The United States is leaving UNESCO, the United Nations Educational, Scientific, and Cultural Organization, which preserves world heritage sites and customs and works to insure the free flow of information and ideas. The U.S. made the announcement on Thursday morning, citing financial reasons for the withdrawal, but also claiming that UNESCO had an anti-Israel bias, which last year led to Israel recalling its ambassador to UNESCO.
Here are some things to know about the U.S. government’s relationship with the organization:
- This isn’t the first time that the U.S. has withdrawn from UNESCO. It also withdrew back in 1984 under the Reagan Administration, because of what it saw as corruption and a perceived pro-Soviet Union bias. The U.S. rejoined the organization in 2002, thanks to George W. Bush’s interest in international cooperation.
- The strained relationship continued during the Obama years: According to Foreign Policy, after the group accepted Palestine as a member, the Obama administration was required to cut off more than $80 million a year in funding due to a 1990s-era law that prohibits U.S. funding for any U.N. agencies recognizing Palestine as a state.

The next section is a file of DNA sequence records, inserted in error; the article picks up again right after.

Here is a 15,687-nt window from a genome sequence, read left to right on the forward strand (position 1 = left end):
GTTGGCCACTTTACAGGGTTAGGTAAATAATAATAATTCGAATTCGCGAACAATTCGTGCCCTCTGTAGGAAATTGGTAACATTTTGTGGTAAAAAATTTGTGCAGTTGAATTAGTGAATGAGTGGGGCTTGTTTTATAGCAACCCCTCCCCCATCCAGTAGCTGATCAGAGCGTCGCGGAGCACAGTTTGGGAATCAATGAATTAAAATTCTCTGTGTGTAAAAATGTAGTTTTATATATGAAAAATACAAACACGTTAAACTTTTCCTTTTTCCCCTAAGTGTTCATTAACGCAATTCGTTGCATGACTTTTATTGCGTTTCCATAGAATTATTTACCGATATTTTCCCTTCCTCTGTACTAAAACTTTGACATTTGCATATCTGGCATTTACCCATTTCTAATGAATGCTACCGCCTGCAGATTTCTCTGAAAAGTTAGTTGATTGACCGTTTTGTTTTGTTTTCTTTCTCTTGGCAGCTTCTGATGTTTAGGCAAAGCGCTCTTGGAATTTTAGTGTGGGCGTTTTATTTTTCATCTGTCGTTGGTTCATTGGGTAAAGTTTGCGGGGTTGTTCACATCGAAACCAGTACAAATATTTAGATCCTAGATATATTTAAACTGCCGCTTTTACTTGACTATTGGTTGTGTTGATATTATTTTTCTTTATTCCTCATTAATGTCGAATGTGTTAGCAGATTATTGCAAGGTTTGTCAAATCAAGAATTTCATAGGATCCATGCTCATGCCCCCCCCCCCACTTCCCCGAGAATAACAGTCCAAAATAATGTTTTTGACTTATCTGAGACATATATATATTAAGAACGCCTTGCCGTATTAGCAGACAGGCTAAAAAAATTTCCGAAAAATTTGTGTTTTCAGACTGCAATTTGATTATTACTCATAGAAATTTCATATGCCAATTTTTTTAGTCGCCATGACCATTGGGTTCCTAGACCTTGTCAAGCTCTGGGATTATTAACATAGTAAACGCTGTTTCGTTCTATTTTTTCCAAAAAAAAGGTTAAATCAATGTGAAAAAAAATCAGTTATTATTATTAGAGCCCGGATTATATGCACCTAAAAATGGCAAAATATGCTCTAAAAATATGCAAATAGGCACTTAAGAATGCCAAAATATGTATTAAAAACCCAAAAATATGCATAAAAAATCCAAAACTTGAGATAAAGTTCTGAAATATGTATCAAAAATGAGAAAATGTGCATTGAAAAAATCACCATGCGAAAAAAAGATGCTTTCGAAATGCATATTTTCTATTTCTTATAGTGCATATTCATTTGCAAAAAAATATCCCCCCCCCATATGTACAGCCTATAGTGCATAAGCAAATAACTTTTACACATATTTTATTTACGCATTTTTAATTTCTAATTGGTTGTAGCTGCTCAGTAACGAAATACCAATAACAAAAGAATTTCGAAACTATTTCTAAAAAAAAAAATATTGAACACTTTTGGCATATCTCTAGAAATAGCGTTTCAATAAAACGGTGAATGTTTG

- The U.S. owes UNESCO lots of money: Despite refusing to contribute to the organization, the U.S. is still a member of UNESCO and even has a vote on the executive board, which is a bit like refusing to pay rent even though you’re still loitering around the place. As a result, the U.S. owes more than $500 million to UNESCO, according to Foreign Policy. Now the U.S. government apparently wants to cut its losses.
Irina Bokova, director-general of UNESCO, expressed “profound regret” after the State Department’s announcement, calling it a “loss for multilateralism” in a statement. “Together, we have worked to protect humanity’s shared cultural heritage in the face of terrorist attacks and to prevent violent extremism through education and media literacy.”
That might be worth investing in.